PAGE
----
Early childhood centres will have to sack some of their most experienced teachers next year because they have not completed a specialised course.

The teachers do not have a diploma or a bachelor of teaching degree in early childhood education.

The qualification move come as the Ministry of Education estimates centres will be short of between 1500 and 2600 teachers next year.

Early Childhood Council chief executive Sarah Farquhar said the ministry's stifling qualification requirements were exacerbating the chronic teacher shortage.

The Government has indicated it may rethink the requirements because of the looming shortage.

Education Minister Anne Tolley told the Herald she had asked officials to work on options that could include increased flexibility on qualifications.

Dr Farquhar said that if the problem was not fixed, some teachers would have to be made redundant.

"For many thousands of children in early childhood centres, it would be a shame to be losing some very experienced and capable staff for the sake of meeting a target based on ideology, not practicality.

"We don't want to be losing people who are very experienced and who our children depend on."

But the New Zealand Educational Institute, the union that represents early childhood teachers, says "watering down" the targets could compromise the quality of education.

It says that "if you have quality and qualified teachers ... that's what makes the difference".

The changes to qualifications rules stem from the 2002 strategic plan for early childhood education.

Its goal is for all early childhood centre staff to have the diploma or degree qualifications by the end of 2011.

Today, 50 per cent of staff at an early childhood centre are required to hold recognised qualifications. This will go up to 80 per cent next year, and to 100 per cent in 2011.

Any teacher holding any other qualification, such as a bachelor of education degree in primary teaching, will have to retrain to secure employment next year, regardless of their experience in early childhood education.

Anyone who does not already have a degree will have to spend three years on the diploma course, or four years on the degree course.

Centres are worried they will miss out on Ministry of Education funding if they do not achieve the targets, Dr Farquhar said.

But many of the "unqualified" teachers say retraining is out of the question because of the time and cost.

Even the one-year diploma course for graduates costs $5000.

As well, they say, they cannot be sure of getting into courses because the number of places is capped.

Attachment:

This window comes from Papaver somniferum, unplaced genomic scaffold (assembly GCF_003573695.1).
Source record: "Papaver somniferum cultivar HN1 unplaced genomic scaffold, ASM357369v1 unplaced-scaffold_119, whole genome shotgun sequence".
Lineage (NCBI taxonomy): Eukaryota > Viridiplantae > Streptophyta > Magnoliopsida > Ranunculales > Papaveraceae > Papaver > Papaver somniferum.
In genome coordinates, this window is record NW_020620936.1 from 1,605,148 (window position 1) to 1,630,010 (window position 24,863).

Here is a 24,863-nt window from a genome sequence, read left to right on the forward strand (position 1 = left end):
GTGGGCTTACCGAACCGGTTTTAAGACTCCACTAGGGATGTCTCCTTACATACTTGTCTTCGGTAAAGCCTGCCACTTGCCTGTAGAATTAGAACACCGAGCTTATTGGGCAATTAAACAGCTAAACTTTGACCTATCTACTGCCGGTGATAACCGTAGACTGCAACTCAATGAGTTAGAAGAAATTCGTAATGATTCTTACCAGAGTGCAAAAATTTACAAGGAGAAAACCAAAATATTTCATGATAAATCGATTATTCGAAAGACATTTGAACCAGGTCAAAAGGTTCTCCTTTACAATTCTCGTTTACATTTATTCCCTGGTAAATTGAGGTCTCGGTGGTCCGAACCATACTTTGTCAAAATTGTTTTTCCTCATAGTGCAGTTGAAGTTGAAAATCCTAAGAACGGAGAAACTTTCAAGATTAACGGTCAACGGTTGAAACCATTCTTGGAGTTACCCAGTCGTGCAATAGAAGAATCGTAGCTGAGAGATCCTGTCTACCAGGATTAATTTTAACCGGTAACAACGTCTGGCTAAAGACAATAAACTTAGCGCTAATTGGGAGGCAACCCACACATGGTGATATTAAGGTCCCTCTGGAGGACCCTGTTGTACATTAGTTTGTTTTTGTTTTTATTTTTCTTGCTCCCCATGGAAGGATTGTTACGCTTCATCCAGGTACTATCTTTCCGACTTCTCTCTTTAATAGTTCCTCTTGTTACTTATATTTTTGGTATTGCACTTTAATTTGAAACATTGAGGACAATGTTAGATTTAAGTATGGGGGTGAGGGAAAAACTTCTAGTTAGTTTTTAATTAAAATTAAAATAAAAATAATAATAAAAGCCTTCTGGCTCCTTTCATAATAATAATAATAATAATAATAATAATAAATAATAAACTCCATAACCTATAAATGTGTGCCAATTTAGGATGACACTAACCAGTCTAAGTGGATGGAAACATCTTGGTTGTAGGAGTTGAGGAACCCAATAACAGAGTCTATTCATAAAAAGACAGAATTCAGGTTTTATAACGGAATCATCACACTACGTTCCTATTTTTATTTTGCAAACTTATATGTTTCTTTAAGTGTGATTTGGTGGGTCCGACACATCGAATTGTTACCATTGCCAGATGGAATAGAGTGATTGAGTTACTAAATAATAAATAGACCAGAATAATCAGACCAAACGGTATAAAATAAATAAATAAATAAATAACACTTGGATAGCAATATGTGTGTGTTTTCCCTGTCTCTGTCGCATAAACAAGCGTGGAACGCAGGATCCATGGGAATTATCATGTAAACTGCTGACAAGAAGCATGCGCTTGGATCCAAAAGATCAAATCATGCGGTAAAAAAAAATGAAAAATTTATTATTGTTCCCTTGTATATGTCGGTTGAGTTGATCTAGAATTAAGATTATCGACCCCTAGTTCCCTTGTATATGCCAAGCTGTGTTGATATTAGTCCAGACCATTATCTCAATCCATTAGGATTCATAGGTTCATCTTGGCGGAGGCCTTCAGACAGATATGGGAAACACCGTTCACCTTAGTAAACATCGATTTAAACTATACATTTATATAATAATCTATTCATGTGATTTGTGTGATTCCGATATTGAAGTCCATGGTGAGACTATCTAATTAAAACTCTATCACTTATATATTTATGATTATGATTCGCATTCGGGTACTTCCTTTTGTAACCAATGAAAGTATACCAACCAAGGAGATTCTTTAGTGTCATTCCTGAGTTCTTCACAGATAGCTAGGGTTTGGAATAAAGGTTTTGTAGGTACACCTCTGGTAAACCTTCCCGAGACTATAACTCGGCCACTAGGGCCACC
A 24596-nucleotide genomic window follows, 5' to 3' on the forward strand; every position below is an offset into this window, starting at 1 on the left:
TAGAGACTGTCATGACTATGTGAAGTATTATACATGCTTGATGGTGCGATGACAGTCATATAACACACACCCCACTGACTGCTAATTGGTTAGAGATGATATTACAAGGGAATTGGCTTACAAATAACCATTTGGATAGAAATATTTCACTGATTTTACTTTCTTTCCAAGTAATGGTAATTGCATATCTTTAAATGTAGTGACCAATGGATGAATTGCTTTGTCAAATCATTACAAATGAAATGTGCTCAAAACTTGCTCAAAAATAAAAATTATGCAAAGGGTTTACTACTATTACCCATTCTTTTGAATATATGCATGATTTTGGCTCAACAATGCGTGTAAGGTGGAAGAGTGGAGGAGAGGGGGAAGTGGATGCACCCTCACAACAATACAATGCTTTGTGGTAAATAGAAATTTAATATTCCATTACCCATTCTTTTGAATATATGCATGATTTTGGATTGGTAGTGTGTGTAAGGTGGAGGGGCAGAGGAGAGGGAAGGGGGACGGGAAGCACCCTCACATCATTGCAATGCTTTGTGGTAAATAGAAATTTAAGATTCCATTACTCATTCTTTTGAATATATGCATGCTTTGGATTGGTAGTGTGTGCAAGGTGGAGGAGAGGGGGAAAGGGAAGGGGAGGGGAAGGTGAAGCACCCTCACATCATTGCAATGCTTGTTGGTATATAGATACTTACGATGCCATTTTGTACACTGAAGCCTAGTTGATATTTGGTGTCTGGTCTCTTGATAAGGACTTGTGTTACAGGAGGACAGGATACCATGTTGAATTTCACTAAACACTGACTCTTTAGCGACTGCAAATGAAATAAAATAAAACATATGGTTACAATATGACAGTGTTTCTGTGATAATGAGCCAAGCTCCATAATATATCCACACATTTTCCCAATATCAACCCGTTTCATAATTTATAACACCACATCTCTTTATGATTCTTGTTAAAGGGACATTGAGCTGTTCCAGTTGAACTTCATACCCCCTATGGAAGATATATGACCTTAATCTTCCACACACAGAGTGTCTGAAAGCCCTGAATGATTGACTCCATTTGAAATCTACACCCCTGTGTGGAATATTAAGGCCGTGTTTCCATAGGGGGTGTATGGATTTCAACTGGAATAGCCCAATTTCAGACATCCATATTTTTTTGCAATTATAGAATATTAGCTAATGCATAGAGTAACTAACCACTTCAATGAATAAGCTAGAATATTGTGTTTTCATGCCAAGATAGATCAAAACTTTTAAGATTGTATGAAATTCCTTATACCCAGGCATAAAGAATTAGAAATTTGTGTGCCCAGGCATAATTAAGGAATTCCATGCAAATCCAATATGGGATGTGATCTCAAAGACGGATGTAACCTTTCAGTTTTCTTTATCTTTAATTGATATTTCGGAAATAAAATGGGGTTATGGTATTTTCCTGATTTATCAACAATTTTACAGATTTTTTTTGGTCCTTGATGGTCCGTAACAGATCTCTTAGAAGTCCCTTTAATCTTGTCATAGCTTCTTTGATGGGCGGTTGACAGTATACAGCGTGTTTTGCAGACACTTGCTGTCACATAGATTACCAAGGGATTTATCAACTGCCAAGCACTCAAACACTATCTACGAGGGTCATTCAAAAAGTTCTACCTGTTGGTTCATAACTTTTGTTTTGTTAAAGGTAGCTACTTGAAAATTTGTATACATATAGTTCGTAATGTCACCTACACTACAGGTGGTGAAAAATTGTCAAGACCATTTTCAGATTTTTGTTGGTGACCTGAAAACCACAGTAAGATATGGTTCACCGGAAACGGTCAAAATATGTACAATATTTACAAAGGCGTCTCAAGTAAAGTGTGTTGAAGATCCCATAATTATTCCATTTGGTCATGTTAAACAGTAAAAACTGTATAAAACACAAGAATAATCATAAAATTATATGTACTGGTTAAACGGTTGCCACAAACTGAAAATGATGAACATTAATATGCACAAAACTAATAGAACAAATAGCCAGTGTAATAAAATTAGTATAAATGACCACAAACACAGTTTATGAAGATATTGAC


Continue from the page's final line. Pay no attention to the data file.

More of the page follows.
Fiona Houppermans and her partner cannot afford to lose her income while she retrains.

The 26-year-old has a bachelor of education degree in primary teaching, but says she prefers working with younger children.

She has worked in Hamilton early childhood centres for four years.

But because she is not recognised as being qualified, she may lose her job when the targets come into effect, unless she completes a graduate diploma in early childhood teaching.

Aucklander Anna Farrell has a bachelor of arts degree in education, several teaching diplomas, three years of primary school experience, 16 years of early childhood experience and is a mother - but is considered "unqualified" for early childhood teaching.

She is working as an early childhood relief teacher, and says there is ample demand for her services, but she does not know if she will have a job next year.

Statistics New Zealand figures show that 403,230 children were eligible for early childhood education (aged 6 and under) in 2006, and this is forecast to grow by 6 per cent to 426,030 in 2011.

The Early Childhood Council says some centres face closure, while some parents have had their children on waiting lists for months.

Ms Tolley said officials were working on options that could include more flexibility on qualifications.

She said National had proposed measures that would help tackle early childhood teacher shortages by adding more flexibility to qualifications.

These include promoting working while training, allowing English-speaking foreign teachers to qualify after short intensive programmes, and allowing Montessori, Steiner and Playcentre qualifications to count towards the degree.